On Feb. 14, 2023, former South Carolina Gov. Nikki Haley (R) announced her run for the Republican nomination for president. Haley served as governor of South Carolina from 2011 to 2017 until she was appointed by former President Donald Trump to serve as U.S. Ambassador to the United Nations.
A day after her February announcement, presidential hopeful Haley delivered a speech kicking off her campaign. “In the America I see, everyone has full confidence in our elections,” Haley said. “Voter ID will be the law of the land — just like we did in South Carolina.” Leaning on her experience as a state executive, Haley highlighted a voting policy enacted under her watch. Unfortunately, that policy has a less than stellar history.
Haley was an architect of a strict voting law requiring photo ID in South Carolina. It was initially deemed too discriminatory to go into effect.
Before Shelby County v. Holder was decided in 2013, South Carolina was one of nine states that were required to obtain federal approval before enacting new election laws. Due to South Carolina’s history of discriminating against Black voters, it was subject to this preclearance as part of the Voting Rights Act of 1965 (VRA).
On May 18, 2011, just a few months after assuming the office, Haley signed a law requiring voters to present one of five forms of photo identification in order to vote. But, the U.S. Department of Justice (DOJ) blocked the law from going into effect, citing the difference in the rate of minority registered voters and white registered voters who lack identification issued by the Department of Motor Vehicles. “The absolute number of minority citizens whose exercise of the franchise could be adversely affected by the proposed requirements runs into the tens of thousands,” wrote then-Assistant Attorney General Tom Perez.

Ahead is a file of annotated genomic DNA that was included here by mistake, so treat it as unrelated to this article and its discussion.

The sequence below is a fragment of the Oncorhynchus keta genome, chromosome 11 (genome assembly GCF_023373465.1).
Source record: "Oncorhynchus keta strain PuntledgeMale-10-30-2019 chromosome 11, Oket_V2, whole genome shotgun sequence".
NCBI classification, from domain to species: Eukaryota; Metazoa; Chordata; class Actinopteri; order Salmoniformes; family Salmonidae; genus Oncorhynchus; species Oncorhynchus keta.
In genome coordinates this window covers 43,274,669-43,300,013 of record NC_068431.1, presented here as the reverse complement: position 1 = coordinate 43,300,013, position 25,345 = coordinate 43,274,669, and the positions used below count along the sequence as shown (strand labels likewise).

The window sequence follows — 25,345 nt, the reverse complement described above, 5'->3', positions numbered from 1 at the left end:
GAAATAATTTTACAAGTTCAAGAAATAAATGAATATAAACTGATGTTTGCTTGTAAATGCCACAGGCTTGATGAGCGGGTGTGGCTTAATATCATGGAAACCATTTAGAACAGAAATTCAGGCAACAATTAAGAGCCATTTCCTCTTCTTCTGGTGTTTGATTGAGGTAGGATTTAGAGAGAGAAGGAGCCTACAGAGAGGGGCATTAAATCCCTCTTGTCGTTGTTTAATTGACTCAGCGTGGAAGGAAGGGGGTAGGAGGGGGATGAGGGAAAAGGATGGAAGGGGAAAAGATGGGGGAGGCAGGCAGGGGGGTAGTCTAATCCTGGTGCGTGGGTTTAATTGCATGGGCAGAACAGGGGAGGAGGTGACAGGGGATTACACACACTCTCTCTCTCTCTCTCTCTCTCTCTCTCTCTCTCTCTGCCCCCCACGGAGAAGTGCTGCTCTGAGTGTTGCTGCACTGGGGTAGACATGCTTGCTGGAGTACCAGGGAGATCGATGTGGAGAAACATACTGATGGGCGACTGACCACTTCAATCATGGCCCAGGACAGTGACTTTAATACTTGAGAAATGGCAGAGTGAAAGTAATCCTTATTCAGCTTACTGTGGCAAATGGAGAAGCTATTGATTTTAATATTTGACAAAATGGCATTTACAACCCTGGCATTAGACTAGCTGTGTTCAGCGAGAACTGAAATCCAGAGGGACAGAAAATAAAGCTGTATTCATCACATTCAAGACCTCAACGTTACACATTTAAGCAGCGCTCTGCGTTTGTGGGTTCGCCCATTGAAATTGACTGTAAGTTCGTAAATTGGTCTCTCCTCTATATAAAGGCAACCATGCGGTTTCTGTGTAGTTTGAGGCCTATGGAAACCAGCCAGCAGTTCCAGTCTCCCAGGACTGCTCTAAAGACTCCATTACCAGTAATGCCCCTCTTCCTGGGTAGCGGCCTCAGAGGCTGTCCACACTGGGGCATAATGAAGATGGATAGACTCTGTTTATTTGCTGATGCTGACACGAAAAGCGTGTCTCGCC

South Carolina officials cited voter fraud as justification for enacting the new ID restrictions. However, Perez noted that the “state’s submission did not include any evidence or instance of either in-person voter impersonation or any other type of fraud that is not already addressed by the state’s existing voter identification requirement.” The end of the DOJ letter admonished state officials for running out the clock: On the 55th day of a 60-day review period, the state forwarded data that conflicted with previously offered data.
According to the New York Times, this was the first time since 1994 that the DOJ blocked a voter ID law under its VRA preclearance powers.
Haley rebuffed the DOJ’s decision, saying that the administration of former President Barack Obama was “bullying” her state. “It is outrageous, and we plan to look at every possible option to get this terrible, clearly political decision overturned so we can protect the integrity of our electoral process and our 10th Amendment rights,” she responded at the time.